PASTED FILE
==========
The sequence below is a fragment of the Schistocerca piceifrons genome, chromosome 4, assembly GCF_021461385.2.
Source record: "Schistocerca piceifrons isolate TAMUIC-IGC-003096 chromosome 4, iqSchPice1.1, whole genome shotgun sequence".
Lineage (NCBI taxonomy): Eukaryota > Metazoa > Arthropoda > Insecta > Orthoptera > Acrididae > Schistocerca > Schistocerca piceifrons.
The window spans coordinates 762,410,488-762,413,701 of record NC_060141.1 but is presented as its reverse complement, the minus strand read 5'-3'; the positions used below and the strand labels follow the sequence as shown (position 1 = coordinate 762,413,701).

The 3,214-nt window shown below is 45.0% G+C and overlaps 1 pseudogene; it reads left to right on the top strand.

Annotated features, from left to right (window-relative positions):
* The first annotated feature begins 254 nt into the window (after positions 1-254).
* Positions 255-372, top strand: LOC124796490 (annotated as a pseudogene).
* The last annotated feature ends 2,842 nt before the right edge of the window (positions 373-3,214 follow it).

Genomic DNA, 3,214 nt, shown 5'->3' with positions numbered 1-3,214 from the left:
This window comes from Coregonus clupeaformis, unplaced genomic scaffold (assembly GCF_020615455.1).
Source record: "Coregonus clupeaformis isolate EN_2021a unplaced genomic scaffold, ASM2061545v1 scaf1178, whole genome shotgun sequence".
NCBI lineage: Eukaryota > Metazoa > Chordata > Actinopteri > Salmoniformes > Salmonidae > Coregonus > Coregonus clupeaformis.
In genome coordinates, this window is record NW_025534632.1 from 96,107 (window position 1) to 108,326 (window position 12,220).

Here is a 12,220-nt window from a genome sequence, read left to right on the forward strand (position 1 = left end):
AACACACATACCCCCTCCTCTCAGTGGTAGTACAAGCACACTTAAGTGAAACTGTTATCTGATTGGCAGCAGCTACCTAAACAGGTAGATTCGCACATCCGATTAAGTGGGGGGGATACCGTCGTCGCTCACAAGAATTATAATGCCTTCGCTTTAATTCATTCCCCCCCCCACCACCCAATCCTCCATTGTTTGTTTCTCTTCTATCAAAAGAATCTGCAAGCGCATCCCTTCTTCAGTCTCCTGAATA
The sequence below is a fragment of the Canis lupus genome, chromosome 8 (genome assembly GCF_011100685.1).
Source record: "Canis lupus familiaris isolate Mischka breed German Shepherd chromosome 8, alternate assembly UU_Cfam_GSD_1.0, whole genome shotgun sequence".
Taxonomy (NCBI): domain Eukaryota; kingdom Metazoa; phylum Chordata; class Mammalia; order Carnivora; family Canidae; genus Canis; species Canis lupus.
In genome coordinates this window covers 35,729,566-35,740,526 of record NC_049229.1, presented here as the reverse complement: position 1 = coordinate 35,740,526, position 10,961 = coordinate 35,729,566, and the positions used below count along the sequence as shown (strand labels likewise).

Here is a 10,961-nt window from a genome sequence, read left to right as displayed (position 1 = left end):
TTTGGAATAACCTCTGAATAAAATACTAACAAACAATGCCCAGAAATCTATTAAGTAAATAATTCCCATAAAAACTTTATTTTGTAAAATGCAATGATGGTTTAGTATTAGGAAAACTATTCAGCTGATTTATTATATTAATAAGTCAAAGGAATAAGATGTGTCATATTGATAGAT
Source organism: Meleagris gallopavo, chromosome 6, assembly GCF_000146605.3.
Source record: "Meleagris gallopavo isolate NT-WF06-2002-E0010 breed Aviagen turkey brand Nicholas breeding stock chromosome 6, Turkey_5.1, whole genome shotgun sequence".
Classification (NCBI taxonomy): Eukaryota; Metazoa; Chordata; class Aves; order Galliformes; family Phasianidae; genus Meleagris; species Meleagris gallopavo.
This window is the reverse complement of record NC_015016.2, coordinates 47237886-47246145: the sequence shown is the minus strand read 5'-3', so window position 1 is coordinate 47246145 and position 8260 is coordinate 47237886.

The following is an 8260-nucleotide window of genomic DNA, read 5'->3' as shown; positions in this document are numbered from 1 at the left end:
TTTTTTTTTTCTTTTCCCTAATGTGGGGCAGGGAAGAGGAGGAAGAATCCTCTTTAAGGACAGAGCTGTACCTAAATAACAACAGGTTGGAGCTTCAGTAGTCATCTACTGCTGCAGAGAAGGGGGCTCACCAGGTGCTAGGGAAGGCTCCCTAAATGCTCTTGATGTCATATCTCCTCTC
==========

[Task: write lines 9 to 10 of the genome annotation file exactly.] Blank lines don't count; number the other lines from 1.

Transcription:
* The last annotated feature ends 2,842 nt before the right edge of the window (positions 373-3,214 follow it).

Genomic DNA, 3,214 nt, shown 5'->3' with positions numbered 1-3,214 from the left: